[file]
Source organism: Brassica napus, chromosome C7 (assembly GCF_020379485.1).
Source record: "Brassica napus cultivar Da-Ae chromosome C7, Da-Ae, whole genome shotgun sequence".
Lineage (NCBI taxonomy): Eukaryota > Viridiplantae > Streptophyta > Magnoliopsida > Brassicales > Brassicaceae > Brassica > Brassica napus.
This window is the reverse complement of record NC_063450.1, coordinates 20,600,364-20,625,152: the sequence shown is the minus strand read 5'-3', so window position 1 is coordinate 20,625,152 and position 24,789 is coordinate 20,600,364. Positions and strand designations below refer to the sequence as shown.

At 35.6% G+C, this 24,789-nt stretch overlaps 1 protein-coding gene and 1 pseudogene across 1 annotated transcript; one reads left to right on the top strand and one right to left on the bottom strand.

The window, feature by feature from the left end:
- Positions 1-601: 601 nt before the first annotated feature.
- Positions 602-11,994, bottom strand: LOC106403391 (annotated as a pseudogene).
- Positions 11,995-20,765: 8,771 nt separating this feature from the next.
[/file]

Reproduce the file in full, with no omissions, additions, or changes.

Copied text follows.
Source organism: Brassica napus, chromosome C7 (assembly GCF_020379485.1).
Source record: "Brassica napus cultivar Da-Ae chromosome C7, Da-Ae, whole genome shotgun sequence".
Lineage (NCBI taxonomy): Eukaryota > Viridiplantae > Streptophyta > Magnoliopsida > Brassicales > Brassicaceae > Brassica > Brassica napus.
This window is the reverse complement of record NC_063450.1, coordinates 20,600,364-20,625,152: the sequence shown is the minus strand read 5'-3', so window position 1 is coordinate 20,625,152 and position 24,789 is coordinate 20,600,364. Positions and strand designations below refer to the sequence as shown.

At 35.6% G+C, this 24,789-nt stretch overlaps 1 protein-coding gene and 1 pseudogene across 1 annotated transcript; one reads left to right on the top strand and one right to left on the bottom strand.

The window, feature by feature from the left end:
- Positions 1-601: 601 nt before the first annotated feature.
- Positions 602-11,994, bottom strand: LOC106403391 (annotated as a pseudogene).
- Positions 11,995-20,765: 8,771 nt separating this feature from the next.